Wednesday, January 18, 2017

Week Two

Week Two

Not Shocking People

1. What is the role of A/B switch? If you are on A, would B still give you a voltage?

The A/B switch is used to change the voltage and current display to match that of what is being produced from the corresponding source. Additionally, when one (A or B) is selected, the user will be able to change the current or voltage produced from the source.

In matters of dual use, when A is currently selected and displayed, B will still be producing the same current and voltage that was selected whilst B was selected.

2. In each channel, there is a current specification (either 0.5 A or 4 A). What does that mean?

The 0.5 or 4 A specification represented over each channel, details the maximum current that may be produced by that channel.


3. Your power supply has two main operation modes for A and B channels; independent and tracking. How do those operation work?

Independent: When the independent operations is enabled, the A and B sources are separate, being able to be independently altered.
Tracking: Series: When the series tracking operation is enabled, the positive terminal of the B source is connected to the negative source of A, and vice versa, putting them in series, allowing for the user to connect leads to either the positive A terminal and negative B terminal, or the negative A terminal and the positive B terminal. This allows the user to draw more voltage.
Parallel: When the parallel tracking operation is enabled, the two sources are connected in parallel, allowing the user to draw larger currents


Fig. 1: Independent and Tracking (Power Source)
Showing how the operations of the Independent and Tracking methods work


4. Can you generate +30 V using a combination of the power supply outputs? How? (Photo)

Both voltage sources are set independently to 15 V, and are then connected in series to one another. The positive lead is connected to the positive terminal of A, and the negative lead is connected to the negative terminal of B.
Fig. 2: Result measurement of setup for +30 V


5. Can you generate -30 V using a combination of the power supply outputs? How? (Photo)

Both voltage sources are set independently to 15 V, and are then connected in series to one another. The positive lead is connected to the negative terminal of A, and the negative lead is connected to the positive terminal of B.

Fig. 3: Result measurement of setup for -30 V


6. Can you generate +10 V and -10 V at the same time using a combination of the power supply outputs? How? (Photo)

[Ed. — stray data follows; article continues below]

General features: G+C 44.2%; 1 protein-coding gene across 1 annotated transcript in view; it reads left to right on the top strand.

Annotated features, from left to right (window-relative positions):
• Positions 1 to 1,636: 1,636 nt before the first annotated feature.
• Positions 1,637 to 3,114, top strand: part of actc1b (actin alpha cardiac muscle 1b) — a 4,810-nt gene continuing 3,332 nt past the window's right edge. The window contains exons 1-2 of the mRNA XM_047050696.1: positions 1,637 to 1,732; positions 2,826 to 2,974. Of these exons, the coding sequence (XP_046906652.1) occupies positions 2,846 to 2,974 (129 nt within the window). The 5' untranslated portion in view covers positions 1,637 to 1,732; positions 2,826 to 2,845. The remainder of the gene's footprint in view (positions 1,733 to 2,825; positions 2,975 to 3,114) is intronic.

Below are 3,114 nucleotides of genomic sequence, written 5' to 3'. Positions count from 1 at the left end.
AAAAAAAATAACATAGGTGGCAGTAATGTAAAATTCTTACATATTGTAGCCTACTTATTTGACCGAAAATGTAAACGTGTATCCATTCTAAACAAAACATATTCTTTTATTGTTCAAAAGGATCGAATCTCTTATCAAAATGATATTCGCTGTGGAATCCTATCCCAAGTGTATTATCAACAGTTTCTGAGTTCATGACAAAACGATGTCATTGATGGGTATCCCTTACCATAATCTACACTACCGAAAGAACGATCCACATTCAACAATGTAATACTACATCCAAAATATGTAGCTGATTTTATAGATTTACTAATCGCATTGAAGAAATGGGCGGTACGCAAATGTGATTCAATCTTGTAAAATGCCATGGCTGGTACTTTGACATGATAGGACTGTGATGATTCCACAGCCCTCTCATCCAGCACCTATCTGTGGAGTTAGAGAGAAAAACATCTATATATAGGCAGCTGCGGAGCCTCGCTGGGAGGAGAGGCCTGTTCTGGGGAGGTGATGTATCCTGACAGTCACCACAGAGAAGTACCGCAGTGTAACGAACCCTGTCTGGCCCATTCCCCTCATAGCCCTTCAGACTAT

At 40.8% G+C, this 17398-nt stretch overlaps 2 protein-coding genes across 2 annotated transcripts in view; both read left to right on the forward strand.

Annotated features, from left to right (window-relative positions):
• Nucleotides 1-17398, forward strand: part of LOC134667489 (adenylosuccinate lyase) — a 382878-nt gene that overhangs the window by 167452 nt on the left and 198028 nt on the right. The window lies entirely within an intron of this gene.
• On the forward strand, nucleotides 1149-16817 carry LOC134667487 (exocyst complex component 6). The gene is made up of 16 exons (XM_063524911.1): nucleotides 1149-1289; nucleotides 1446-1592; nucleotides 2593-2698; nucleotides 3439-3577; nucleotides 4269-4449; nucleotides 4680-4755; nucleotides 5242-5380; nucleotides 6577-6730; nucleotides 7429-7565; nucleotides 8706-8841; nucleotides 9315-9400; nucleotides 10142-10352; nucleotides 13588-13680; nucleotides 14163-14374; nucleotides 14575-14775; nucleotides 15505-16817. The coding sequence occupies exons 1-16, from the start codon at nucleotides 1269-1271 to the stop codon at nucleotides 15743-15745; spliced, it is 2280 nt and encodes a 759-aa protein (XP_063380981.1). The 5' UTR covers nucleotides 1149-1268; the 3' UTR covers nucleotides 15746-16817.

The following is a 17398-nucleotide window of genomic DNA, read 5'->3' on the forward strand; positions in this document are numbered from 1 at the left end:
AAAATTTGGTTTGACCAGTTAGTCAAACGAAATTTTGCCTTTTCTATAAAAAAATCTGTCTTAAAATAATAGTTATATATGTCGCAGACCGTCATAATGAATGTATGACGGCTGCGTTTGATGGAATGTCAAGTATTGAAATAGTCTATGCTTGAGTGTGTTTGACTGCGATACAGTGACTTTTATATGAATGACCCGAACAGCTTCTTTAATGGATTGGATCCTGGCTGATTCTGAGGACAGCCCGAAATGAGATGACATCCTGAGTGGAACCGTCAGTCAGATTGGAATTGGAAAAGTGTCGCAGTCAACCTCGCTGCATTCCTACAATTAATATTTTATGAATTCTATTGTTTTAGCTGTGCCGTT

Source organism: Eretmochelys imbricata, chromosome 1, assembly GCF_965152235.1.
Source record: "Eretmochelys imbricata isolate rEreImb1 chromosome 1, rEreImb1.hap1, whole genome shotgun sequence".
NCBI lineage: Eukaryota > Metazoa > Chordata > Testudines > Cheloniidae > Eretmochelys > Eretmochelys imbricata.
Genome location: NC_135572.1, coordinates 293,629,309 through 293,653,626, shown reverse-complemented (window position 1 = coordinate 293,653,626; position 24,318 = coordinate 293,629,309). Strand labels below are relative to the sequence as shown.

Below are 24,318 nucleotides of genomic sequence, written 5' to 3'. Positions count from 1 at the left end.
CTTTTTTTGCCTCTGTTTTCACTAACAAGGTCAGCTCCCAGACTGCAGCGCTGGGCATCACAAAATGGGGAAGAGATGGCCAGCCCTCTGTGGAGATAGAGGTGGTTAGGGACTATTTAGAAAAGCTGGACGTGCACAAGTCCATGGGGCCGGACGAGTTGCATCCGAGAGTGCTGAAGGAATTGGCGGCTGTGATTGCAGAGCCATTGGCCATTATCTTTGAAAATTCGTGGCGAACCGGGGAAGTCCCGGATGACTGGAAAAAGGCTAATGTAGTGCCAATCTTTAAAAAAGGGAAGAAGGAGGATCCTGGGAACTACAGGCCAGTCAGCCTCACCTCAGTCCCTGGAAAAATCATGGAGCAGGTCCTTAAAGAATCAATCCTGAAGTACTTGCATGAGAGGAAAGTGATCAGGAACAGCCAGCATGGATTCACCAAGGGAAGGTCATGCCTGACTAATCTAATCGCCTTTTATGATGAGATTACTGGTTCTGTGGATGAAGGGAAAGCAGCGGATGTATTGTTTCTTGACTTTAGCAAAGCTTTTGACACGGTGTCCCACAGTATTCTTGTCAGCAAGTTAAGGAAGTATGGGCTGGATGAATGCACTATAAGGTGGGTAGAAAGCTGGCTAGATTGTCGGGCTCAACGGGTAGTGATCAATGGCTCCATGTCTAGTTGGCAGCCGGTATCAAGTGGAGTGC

We made each source independently produce 10 volts.With both examples we connected the negative DMM lead to the ground.
Fig. 4: Result measurement of setup for -10 V
 With the B channel, we connected the positive DMM lead to the positive B terminal, producing a -10 V measurement.

Fig. 5: Result measurement of setup for +10 V
With the A channel, we connected the positive DMM lead to the negative A terminal, producing a 10 V measurement.

7. Apply 5V to a 100 Ω resistor and measure the current by using the DMM. Compare the reading with the current meter reading on the power supply. At what angle of the current knob makes the LED light on? If you keep on decreasing the current limit, what happens to the voltage and current?

Fig. 6: Results of decreasing current max, working with LED


8. Where is the fuse for the power supply? What is it for?

It is on the back panel as part of the power supply cable input area. It is used to cut off power to the machine if something is wrong within the machine or if too much current is being applies to the machine. 


9. Where is the fuse for the DMM? What is it for?

It is the largest of the circles on the bottom left of the input/output board. (On ours, labeled FUSED 2 A MAX) It is used to shut off the machine if something is wrong with the machine, or if there is too much current being applied to the machine.

10. What is the difference between 2W and 4W resistor measurements?

2 W and 4 W are used to represent 2 wire and 4 wire resistance measurements. The difference between the two is that with a 4 wire resistor the test lead resistance is reduced, allowing for lower resistances to be measured. The 2W can handle up to 100 ohms whilst 2W can handle 1000 ohms.


11. How would you measure current that is around 10 A using DMM?


You change the position of the input (red) lead to the 10 A input on the handheld DMM (12 on the BK PRECISION model), and change the reading/display method dial to A (not mA).

11 comments:

  1. I like how you include the questions in your blog and that you go into detail in explaining your answers, but you may want to add a little more to number 10 just explain a little more.

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    Replies
    1. Thanks for your suggestions we will try to explain more

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  2. The way your blog is structured makes navigation really easy. Also your media is very clear and shows exactly what it needs to. Keep up the good work

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  3. Each question in this blog is explained in a great way, especially, question number 3. Also, the explanation in the video which is included in number 7 is really great. Keep it up guys.

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  4. You did a great job with the text explaining the video and pictures. You also answered the questions with good detail although number 10 isn't really detailed with what 4 wire mode is for.

    ReplyDelete
    Replies
    1. Thank you for your comment, and we will try to explain that more

      Delete
  5. Excellent pictures, having the entire experiment in one picture is a smart idea.

    ReplyDelete